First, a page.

As time passes and the jam band scene continues to evolve, it has been exciting to see the rise of new acts. One such band is Spafford, the four-piece traditional jam band, that is currently experiencing a meteoric rising through the ranks as their name gains more weight across the country. Starting last fall with their “Breakout Tour”, the buzz around the band was palpable and has only been gaining momentum. 2017 is quickly proving to be the year the band sticks the landing. Having completed the full first leg of a national tour opening for Umphrey’s Mcgee with headlining dates mixed in, it is fair to say that Spafford has seen a huge boost in exposure and an increasingly larger spotlight on their music and improvisational creativity.So far that spotlight has served them in an enormously positive way. Taking the stage at prestigious theaters is always a huge step in the evolution of an up and coming band, and thus far for Spafford, transforming their sound from the club circuit to large venues has only bolstered their fan base. Their sound has smoothly crossed over into the larger rooms and the connection to new audiences has been undeniable.Today, the band shared a pro-shot video of original composition “The Postman” from the beautiful Fillmore Theater in Detroit, MI. See for yourself what all the buzz is about, video courtesy of the band.
In response to a petition signed by active alumnae, the Saint Mary’s president and Board of Trustees outlined 13 commitments in an open letter to be implemented immediately to support Black students and improve race relations on campus.“We recognize that we need to do more work to make Saint Mary’s a truly diverse and equitable community, one with safety and inclusion at its center,” the letter said.To start, College President Katie Conboy asked for six community conversations to hear from students, faculty, staff and alumnae of color to be completed over the course of a week. These conversations will help guide the next steps the College will take to be more inclusive.“These conversations will be uncomfortable,” the statement said. “We are prepared for that discomfort and know that we must first sit with it if we are to begin creating real and meaningful change at Saint Mary’s College.”To attract a diverse student population, Saint Mary’s committed to creating a scholarship to be used exclusively to recruit Black students and vowed to build new admission events to make diverse prospective students feel welcome and represented at Saint Mary’s. The College also plans to establish a Diversity Dialogues-style program for Welcome Weekend for the first-years and improve upon resources for the physical, mental and emotional of students of color and LGBTQ+ students.In addition, Saint Mary’s committed to “report and promptly investigate any incident of hate/bias” and to increase funding for clubs and organizations that focus on diversity and inclusion. The College will prioritize the diversity of the faculty and staff and establish diversity training for all faculty and staff members.While Saint Mary’s has implemented changes to become more diverse and inclusive, the email acknowledged there are more steps to take.“In 2018, Saint Mary’s issued a strong statement pledging to disrupt the dehumanizing effects of ‘systemic and individual racism, both intentional and unintentional,’” the statement said. “We must continue our concerted efforts to bring these words to fruition.”Tags: Black lives matter, george floyd, Katie Conboy, Racism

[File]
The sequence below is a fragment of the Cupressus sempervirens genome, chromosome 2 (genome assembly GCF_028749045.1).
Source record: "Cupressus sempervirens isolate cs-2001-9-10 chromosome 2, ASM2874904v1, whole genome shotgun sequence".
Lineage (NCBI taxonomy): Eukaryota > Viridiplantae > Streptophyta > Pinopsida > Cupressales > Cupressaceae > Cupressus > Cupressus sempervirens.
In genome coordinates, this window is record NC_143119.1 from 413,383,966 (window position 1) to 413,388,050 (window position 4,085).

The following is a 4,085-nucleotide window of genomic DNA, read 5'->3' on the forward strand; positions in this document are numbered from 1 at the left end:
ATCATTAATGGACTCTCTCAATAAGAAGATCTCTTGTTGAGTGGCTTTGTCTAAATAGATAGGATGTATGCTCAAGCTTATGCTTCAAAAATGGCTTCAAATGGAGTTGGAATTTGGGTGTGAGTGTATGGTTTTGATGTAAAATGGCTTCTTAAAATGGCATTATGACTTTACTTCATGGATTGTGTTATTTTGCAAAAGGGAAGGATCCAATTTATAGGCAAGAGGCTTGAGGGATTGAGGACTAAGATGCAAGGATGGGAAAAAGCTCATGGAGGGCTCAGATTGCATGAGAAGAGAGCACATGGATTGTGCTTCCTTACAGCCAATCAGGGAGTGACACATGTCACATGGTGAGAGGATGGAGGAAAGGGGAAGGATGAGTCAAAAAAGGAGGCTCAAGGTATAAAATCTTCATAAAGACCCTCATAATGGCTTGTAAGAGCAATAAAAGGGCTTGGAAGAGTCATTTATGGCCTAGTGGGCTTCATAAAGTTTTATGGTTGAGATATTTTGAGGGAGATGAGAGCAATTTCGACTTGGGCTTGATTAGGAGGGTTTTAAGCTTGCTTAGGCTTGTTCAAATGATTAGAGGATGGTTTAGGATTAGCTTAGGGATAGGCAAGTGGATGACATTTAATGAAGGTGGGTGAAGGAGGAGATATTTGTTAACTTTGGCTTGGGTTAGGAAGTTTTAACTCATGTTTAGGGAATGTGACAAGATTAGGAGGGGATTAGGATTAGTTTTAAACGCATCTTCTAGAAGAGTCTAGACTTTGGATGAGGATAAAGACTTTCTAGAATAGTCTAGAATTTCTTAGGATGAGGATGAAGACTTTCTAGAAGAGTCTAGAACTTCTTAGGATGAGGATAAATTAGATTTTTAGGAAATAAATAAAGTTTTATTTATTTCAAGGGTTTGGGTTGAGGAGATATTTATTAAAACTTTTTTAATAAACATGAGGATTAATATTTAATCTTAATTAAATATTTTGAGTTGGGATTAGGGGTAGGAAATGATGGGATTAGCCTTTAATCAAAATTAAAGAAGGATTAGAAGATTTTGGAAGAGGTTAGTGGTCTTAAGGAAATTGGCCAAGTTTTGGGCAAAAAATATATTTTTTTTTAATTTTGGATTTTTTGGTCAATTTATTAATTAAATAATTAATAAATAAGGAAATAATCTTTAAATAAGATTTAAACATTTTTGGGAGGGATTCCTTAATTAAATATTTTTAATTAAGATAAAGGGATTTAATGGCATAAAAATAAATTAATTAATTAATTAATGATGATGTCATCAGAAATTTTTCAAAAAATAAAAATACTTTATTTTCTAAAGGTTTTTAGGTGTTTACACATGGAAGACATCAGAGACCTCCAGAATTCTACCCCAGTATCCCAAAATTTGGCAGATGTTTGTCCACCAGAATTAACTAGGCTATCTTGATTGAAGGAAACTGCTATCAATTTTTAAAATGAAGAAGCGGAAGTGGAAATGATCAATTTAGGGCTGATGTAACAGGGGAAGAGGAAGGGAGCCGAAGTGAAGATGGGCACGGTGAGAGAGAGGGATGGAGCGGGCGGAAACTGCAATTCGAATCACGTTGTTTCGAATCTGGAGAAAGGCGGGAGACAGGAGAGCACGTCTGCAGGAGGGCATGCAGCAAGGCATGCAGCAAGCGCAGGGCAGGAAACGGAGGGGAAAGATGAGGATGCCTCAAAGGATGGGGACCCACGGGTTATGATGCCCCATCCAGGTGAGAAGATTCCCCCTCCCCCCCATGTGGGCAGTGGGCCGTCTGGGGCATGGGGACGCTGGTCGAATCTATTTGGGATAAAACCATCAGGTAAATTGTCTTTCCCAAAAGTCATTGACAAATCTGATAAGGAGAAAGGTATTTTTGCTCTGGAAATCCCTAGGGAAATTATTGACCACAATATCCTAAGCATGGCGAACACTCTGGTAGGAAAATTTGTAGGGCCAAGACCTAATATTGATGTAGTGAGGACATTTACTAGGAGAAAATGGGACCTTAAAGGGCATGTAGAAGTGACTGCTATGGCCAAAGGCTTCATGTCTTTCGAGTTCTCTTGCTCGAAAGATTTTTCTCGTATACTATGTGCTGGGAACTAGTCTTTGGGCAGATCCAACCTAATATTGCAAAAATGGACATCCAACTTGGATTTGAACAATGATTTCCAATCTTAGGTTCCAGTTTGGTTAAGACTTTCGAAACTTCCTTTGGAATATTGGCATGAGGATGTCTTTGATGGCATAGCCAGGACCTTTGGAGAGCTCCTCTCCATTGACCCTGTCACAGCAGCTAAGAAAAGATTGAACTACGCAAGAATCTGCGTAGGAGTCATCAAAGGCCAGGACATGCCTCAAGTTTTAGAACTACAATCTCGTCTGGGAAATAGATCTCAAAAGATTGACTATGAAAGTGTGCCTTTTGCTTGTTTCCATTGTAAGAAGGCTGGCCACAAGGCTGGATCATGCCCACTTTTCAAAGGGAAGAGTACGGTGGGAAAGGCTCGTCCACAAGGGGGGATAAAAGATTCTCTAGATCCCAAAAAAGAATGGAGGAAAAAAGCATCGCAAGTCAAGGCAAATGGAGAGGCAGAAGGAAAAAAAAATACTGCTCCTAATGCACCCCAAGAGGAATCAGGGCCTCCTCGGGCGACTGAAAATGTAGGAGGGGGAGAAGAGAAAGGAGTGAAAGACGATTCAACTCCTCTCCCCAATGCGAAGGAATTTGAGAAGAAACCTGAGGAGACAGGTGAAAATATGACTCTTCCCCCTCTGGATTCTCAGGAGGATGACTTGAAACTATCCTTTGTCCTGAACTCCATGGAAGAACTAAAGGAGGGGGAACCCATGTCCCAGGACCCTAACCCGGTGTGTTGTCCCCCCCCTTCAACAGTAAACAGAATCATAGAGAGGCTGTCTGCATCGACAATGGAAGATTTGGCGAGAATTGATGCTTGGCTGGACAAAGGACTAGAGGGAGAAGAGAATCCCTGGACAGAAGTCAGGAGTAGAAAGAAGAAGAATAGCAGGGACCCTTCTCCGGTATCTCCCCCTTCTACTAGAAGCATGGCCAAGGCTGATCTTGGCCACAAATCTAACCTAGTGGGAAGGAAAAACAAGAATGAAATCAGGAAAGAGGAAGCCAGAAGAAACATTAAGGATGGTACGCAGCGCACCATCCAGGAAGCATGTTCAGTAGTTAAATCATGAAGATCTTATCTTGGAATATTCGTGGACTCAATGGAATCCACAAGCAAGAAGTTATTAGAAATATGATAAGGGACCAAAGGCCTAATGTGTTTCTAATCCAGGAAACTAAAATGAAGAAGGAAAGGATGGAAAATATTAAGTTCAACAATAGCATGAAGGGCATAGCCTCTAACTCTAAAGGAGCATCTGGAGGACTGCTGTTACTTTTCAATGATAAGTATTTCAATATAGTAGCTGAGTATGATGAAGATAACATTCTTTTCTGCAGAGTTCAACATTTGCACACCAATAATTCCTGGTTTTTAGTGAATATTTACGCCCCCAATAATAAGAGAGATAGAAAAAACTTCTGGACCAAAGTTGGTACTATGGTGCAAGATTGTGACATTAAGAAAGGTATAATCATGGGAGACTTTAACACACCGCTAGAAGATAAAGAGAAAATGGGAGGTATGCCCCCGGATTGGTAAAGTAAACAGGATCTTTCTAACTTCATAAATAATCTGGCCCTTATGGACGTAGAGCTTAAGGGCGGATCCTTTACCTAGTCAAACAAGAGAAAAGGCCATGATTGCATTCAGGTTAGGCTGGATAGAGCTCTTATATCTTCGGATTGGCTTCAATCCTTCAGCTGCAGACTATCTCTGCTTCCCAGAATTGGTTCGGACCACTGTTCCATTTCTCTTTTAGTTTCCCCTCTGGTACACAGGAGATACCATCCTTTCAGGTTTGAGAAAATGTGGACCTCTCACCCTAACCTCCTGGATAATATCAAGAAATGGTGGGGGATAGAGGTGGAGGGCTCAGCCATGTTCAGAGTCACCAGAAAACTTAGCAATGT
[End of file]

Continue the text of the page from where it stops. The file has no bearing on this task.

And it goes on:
Mrs. Darlena Kay (Lock) Smith, age 66, of Madison, Indiana, formerly of Vevay, Indiana, entered this life on July 15, 1950, in Madison, Indiana, the loving daughter of the late, Leonard and Nona Virginia (Darbro) Lock. She was raised in Switzerland County, Indiana where she was a 1968 graduate of the Vevay High School. Kay was united in marriage on November 1, 1969 at the Fredonia Baptist Church on Tapps Ridge in Vevay, Indiana, to Jerry Smith and to this union arrived two sons, Keith and Kevin to bless their home. Kay and Jerry shared nearly 48 years of marriage together until her death. Kay was a former employee for the US Shoe Factory in Vevay, Indiana, for 3 years. She was later employed for Edelweiss Floral for 2 years and for the Vevay IGA for 20 years. Kay was employed as a Clerk for CVS Pharmacy in Madison, Indiana, for 5 years. She was a member of the Bennington Order of the Eastern Star Chapter 407 and the Fredonia Baptist Church. Kay resided the past 11 years in the Madison community. Kay enjoyed drawing, baking and cooking and will be deeply missed by her loving family and friends. Kay passed away at 10:45 am, Sunday, April 23, 2017, at her residence in Madison, Indiana.Kay will be dearly missed by her loving husband of nearly 48 years: Jerry Smith of Madison, IN; her sons: Keith Smith and his wife: Rebecca of Vevay, IN and Kevin Smith and his wife: Valerie of Vevay, IN; her grandchildren: Huxley, Sam and Ben; her step-grandchildren: Zach, Kaylen and Kinsey; her brother: Terry Lock of Vevay, IN and her several nieces and nephews.She was preceded in death by her parents: Leonard Lock, died January 9, 2003 and Nona Virginia (Darbro) Lock, died May 23, 2000 and her brother: Leonard Wayne Lock, died September 9, 2011.Funeral services will be conducted Thursday, April 27, 2017, at 11:00 am, by Rev. Wayne Daugherty, at the Haskell & Morrison Funeral Home, 208 Ferry Street Vevay, Indiana 47043.Interment will follow in the Vevay Cemetery, Vevay, Indiana.Friends may call 5:00 pm – 8:00 pm, Wednesday, April 26, 2017, at the Haskell & Morrison Funeral Home 208 Ferry Street Vevay, Indiana 47043.Memorial contributions may be made to the Fredonia Baptist Church. Cards are available at the funeral home.